Its no secret that recycling can be confusing, and it can be difficult to know whether you are following all the right rules. Our mission is to help you understand what you can and can’t recycle with this recycling guide. Improve your recycling efforts by learning some recycling etiquette rules and check out which type of collection is best and why different areas recycle and collect in different ways.
A large percentage of UK household’s and businesses still do not recycle enough and throw everything that they consider ‘rubbish’ into their ordinary bins. Much of this waste can be recycled and should be disposed of separately to general waste. This helps less go to landfill, and means the materials can be reprocessed into something new, helping the environment. Read our post here on why recycling helps the environment, and why landfills are bad for the environment.
We recommend the WRAP guidelines, as they are an excellent industry benchmark to go by for recycling in the UK, and have been subjected to consumer testing. WRAP (The Waste and Resources Action Programme) collaborated with several recycling and environment associations to create a recycling guide, on what can and can’t be recycled, along with how the waste should be presented.
They go by a national agreement from the recycling industry on what can and cannot be collected for recycling from householders and how those materials should be presented for collection to:
• Increase consistency in household recycling across the nation
• Reduce confusion for householders and workplaces
• Improve material quality
• Save money
The consumer testing of WRAPs recycling guide revealed a low level of awareness amongst consumers of many items that are currently not recyclable, as well as highlighting a number of items which are often not recycled owing to a lack of knowledge or confusion. It also highlighted how detailed and complicated recycling can be. In order to increase capture and reduce contamination, simple messages via targeted and strategic communications are necessary. There are many potential benefits of the guidelines to all in the supply chain, all of whom have a role to play in taking the guidelines forward.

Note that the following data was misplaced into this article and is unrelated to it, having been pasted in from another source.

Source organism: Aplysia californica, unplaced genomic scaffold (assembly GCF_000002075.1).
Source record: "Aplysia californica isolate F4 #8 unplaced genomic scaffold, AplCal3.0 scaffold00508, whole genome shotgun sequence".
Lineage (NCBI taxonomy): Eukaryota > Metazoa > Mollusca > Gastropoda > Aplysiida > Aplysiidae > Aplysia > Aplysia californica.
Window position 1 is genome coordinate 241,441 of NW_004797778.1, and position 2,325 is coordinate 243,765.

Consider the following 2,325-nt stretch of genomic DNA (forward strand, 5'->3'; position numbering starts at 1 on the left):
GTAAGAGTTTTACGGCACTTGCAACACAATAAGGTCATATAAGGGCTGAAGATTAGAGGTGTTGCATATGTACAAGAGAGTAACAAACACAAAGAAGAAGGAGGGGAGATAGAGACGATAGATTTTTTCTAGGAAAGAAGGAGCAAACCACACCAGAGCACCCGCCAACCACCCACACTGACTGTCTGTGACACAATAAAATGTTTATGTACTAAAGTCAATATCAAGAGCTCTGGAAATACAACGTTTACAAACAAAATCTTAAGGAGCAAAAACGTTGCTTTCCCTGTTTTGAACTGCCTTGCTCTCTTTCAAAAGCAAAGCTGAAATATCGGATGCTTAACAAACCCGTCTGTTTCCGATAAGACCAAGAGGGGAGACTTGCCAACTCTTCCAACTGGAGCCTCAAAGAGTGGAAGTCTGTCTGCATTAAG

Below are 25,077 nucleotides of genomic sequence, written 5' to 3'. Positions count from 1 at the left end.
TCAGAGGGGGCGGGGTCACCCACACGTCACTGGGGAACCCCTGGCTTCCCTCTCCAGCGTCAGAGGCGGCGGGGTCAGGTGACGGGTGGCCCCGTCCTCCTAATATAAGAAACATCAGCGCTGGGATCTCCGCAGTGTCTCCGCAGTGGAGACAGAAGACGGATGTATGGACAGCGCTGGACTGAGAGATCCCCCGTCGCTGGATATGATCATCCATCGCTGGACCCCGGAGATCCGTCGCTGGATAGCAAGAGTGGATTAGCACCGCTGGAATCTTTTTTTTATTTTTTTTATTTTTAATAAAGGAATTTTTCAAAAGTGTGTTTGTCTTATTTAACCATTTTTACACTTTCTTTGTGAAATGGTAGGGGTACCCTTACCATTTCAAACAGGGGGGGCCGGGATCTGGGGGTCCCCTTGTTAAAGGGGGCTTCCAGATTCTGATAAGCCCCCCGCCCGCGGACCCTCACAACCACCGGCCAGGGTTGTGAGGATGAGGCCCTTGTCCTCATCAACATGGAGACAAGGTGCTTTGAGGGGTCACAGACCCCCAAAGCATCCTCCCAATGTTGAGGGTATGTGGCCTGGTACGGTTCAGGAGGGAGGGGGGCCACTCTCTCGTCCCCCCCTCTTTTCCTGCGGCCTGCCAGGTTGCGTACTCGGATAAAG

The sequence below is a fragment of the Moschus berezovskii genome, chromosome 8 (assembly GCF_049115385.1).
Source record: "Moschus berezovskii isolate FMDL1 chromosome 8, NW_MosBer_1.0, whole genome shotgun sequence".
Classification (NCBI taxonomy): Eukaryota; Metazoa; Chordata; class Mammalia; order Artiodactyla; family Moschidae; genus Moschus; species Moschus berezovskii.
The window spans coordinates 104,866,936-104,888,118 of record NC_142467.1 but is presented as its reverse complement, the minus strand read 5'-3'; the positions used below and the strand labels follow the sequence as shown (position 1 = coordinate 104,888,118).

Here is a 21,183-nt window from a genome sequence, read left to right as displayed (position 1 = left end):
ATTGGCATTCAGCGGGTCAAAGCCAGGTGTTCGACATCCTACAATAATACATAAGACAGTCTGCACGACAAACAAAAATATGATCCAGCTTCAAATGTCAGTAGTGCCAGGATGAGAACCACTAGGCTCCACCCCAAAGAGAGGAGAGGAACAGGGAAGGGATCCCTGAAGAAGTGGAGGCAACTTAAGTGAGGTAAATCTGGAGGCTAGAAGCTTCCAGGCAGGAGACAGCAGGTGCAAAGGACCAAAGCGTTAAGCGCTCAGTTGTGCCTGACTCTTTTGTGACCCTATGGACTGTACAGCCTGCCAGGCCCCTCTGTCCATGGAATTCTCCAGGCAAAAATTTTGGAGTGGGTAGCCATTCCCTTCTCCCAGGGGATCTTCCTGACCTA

An industry framework for greater consistency in household recycling in England was published in September 2016. It includes a joint vision that “by 2025 packaging is designed to be recyclable (where practical and environmentally beneficial) and labelled clearly to indicate whether it can be recycled or not. Every household in England can recycle a common set of materials and food waste collected in one of three ways.” The materials are paper, card, plastic bottles, plastic pots, tubs and trays, glass and metal packaging, cartons and food waste. The same applies to businesses, and it is a good idea to conduct a waste audit to identify the main streams of waste your business produces. Then you can decide on what recycling bins to provide.
Currently across the nation, as well as there being inconsistency in the materials collected for recycling e.g. plastic packaging, there is inconsistency in the specifics of those materials i.e. what types of plastic packaging. These guidelines have been developed to help bring about consistency and reduce confusion in recycling
About the guidelines – what are they?
The recycling guidelines are a list of YES and NO items that can / cannot be recycled along with how to present items for recycling e.g. tops on or off. For the first time, agreement between reprocessors, local authorities, and waste management companies has been reached at a national level on what can and cannot be accepted for recycling where collections are in place. The guidelines cover:
• Mixed paper and card;
• Plastic bottles;
• Mixed plastic packaging;
• Plastic film;
• Glass containers;
• Metals containers;
• Food and liquid cartons such as those made by Tetra Pak;
• Food waste;
• Garden waste; and
• Items which should never be included in a recycling collection.
Guidelines for other materials may be developed as required. The guidelines have been developed for household recycling collections, and in the case of plastic film, supermarket collection points, however in most cases should also be applicable to household-type recycling that arises in businesses and public organisations. Check with your recycling collection provider. For each of these materials WRAP has agreed with industry:
• the specific items that can be included in a collection and what should not (highlighting problematic contaminants that are often mistakenly included);
• how the materials should be presented e.g. lids on/off; and
• concise reasons to inform people why certain items cannot be accepted e.g. why glass cookware should not be put out for recycling, and why items should be presented in a certain way e.g. why it is important to rinse containers.